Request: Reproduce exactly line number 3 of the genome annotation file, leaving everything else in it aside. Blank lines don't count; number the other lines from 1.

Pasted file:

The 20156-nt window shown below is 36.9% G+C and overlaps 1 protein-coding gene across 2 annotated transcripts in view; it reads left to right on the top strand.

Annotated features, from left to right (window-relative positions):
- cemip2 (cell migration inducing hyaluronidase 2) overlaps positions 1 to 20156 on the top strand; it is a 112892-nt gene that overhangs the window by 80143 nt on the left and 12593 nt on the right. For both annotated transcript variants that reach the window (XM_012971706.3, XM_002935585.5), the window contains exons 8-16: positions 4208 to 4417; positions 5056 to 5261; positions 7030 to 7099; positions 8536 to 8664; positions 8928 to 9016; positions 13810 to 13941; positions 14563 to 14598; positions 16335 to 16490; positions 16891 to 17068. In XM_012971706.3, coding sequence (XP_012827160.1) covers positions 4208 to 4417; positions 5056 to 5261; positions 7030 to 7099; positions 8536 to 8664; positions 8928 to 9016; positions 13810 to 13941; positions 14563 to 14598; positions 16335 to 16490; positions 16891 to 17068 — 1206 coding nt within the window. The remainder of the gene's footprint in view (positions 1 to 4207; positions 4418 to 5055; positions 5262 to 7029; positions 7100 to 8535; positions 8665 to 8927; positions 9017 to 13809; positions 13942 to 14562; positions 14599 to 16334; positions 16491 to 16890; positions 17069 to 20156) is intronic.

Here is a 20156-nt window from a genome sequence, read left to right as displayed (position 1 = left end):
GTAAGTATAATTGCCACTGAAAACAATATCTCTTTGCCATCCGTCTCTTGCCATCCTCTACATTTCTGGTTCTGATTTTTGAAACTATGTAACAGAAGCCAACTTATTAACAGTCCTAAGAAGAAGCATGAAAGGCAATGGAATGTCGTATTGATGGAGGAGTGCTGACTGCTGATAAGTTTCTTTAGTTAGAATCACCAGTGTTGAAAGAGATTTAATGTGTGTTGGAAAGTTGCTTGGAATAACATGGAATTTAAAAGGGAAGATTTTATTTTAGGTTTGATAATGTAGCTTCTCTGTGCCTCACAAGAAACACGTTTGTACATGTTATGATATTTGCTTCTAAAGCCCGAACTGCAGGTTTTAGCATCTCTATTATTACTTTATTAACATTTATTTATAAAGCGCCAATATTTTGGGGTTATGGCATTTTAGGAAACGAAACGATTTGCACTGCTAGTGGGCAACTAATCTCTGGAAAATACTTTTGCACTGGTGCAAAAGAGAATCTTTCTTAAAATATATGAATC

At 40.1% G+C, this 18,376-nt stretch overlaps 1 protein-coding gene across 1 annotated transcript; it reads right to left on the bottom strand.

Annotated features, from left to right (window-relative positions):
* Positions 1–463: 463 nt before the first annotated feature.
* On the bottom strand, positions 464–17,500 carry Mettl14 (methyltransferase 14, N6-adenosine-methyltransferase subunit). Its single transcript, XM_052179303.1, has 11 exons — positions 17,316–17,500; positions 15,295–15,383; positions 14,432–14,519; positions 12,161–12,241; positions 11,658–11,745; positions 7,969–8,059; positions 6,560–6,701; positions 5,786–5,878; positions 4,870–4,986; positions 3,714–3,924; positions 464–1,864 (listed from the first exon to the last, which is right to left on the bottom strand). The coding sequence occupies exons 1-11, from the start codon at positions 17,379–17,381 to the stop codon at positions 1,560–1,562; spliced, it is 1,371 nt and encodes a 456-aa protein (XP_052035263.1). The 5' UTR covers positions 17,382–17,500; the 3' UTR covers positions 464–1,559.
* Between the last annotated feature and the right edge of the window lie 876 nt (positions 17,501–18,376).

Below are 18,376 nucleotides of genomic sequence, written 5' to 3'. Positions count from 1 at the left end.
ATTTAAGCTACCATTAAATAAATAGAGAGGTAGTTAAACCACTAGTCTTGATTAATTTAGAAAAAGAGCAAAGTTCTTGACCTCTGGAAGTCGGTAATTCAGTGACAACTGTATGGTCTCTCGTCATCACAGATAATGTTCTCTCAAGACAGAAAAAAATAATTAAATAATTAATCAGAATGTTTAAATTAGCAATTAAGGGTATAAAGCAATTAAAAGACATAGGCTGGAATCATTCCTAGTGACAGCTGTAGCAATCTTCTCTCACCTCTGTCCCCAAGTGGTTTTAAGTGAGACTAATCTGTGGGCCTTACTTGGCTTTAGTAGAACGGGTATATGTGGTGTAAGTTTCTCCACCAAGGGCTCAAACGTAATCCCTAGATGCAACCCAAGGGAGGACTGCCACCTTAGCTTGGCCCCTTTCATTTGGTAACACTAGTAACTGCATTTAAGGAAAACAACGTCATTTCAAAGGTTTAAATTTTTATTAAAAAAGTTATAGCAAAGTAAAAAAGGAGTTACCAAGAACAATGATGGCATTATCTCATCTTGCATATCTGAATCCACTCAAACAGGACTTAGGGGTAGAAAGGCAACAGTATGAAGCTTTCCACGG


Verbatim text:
- cemip2 (cell migration inducing hyaluronidase 2) overlaps positions 1 to 20156 on the top strand; it is a 112892-nt gene that overhangs the window by 80143 nt on the left and 12593 nt on the right. For both annotated transcript variants that reach the window (XM_012971706.3, XM_002935585.5), the window contains exons 8-16: positions 4208 to 4417; positions 5056 to 5261; positions 7030 to 7099; positions 8536 to 8664; positions 8928 to 9016; positions 13810 to 13941; positions 14563 to 14598; positions 16335 to 16490; positions 16891 to 17068. In XM_012971706.3, coding sequence (XP_012827160.1) covers positions 4208 to 4417; positions 5056 to 5261; positions 7030 to 7099; positions 8536 to 8664; positions 8928 to 9016; positions 13810 to 13941; positions 14563 to 14598; positions 16335 to 16490; positions 16891 to 17068 — 1206 coding nt within the window. The remainder of the gene's footprint in view (positions 1 to 4207; positions 4418 to 5055; positions 5262 to 7029; positions 7100 to 8535; positions 8665 to 8927; positions 9017 to 13809; positions 13942 to 14562; positions 14599 to 16334; positions 16491 to 16890; positions 17069 to 20156) is intronic.